Last night, I had the chance to attend General Assembly SF’s Changemakers event which showcased Lauren Sherman, Head of Marketing at Shyp. The Changemakers Series interviews professionals under the age of 30 who have done and are doing cool shit, and Lauren certainly fits the mold. A veteran of startups such as Taskrabbit, ZipCar and now Shyp, Lauren answered questions from Ben Muessig from the San Francisco Chronicle about Shyp, her career, marketing, and tech in general. She also took some Q&A from the audience.
What I most appreciated was her honesty and candid nature, especially around talking about failures and missteps along the way. Recently, at her address to the Kellogg MBA graduation, Gina Rommetty said something that I have been thinking alot about in that comfort and growth do not always come hand in hand. Lauren illustrates this perfectly, as she’s taken on meaty and challenging roles pretty much her entire career, and despite her failures (or what she considers failures) she’s in a pretty awesome spot.
Below are some of my notes from the event. And of course, if you need to ship something, don’t have the materials, but do have $5, check out Shyp!
- Shyp solves a problem that many of us didn’t know we had until we learned about Shyp
- Our Founder is so laser focused on solving this problem. He was an eBay powerseller that almost had to shut down because it was so difficult to manage shipping.
- Lauren’s role right now is to build a world class-marketing team. She’s using the structure of an agency as a model to build her team, which is a little bit different than what others do, but she’s confident that it’s what is best for Shyp.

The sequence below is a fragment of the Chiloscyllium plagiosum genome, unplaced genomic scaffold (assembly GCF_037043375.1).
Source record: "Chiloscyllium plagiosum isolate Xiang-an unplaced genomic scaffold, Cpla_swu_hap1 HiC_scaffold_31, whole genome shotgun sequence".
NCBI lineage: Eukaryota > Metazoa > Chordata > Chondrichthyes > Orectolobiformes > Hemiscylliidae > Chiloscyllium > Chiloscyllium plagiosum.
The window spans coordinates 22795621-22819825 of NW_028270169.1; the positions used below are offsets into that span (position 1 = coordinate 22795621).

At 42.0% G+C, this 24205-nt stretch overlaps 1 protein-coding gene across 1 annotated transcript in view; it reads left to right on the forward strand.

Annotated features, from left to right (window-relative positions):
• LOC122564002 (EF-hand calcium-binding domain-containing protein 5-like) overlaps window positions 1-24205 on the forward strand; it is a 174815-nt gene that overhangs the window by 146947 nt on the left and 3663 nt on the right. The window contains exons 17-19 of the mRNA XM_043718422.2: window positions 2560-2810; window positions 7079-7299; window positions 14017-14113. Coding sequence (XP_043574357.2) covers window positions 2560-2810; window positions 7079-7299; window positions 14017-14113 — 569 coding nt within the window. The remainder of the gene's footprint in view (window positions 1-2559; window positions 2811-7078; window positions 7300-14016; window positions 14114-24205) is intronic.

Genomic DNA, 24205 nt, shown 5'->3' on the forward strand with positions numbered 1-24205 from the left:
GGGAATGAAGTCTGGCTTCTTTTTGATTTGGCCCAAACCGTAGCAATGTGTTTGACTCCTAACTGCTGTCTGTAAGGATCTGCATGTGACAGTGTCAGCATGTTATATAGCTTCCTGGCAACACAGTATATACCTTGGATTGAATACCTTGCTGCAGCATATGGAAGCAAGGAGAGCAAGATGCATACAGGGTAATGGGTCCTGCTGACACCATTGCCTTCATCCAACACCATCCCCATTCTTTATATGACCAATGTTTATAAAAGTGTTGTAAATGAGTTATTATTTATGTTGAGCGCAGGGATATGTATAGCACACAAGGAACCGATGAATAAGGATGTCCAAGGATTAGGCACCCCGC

- Early versions of Shyp included a Google Form, and the Founders using Lyft/Uber to deliver packages
- Most business is in the Consumer segment, but there are opportunities down the road for B2B
- We’ve got seen several different uses cases for Shyp and it continues to grow. We’re in 5 markets today, and we’ll look to expand
- Not revenue positive – any money we make we’re plowing back into the business
On Managing and Leading
- It’s a challenge, I make mistakes, but I learn and move on
- I took the role because Kevin told me that he didn’t know a ton about marketing but that he trusted me unconditionally to run marketing and to help him learn. He also promised he would support me through successes and failures. I try to do the same for people on my team.
- I want them to try things, fail, learn, and move forward. The only way they can do that is if I truly demonstrate my support for what they are doing
- One of the biggest challenges right now is focus. There are so many opportunities we can chase – it’s truly exciting! We need to be laser focused on the 1,2, or 3 that will make the highest most impactful progress right now, and wait for the rest to do later
- There’s some areas of marketing that I don’t know, so I surround myself with people who are really good at those things.
Failure and Fear
- In a startup culture you have to move fast. I move fast, and thus, I fail often. That’s okay, because I can learn quickly.
- I’ve failed and missed the mark on a lot of things, in my career and at Shyp, but I’m still here so I guess it’s worked out okay
- You need to determine for yourself what you’re comfortable with. If you’re someone who wants a steady job with steady tasks, a startup probably isn’t the best place for you.
- I’ve always loved throwing myself into something, having a handful of different roles, failing but learning etc, so I’m totally okay with this environment.
- I’m working on a redesign right now, and I’m definitely somewhat afraid of what the design bloggers are going to say when they see it. That’s okay – that’s natural, but it shouldn’t prevent you or paralyze you from taking action. Test and learn, and then move on.
Some Workplace Hacks
- I’ll often email people I think are really interesting or have done something cool to talk shop and learn from them
- I keep track of the people that I’ve worked with who I really liked or respected. Many of the folks on my team are people I used to work with.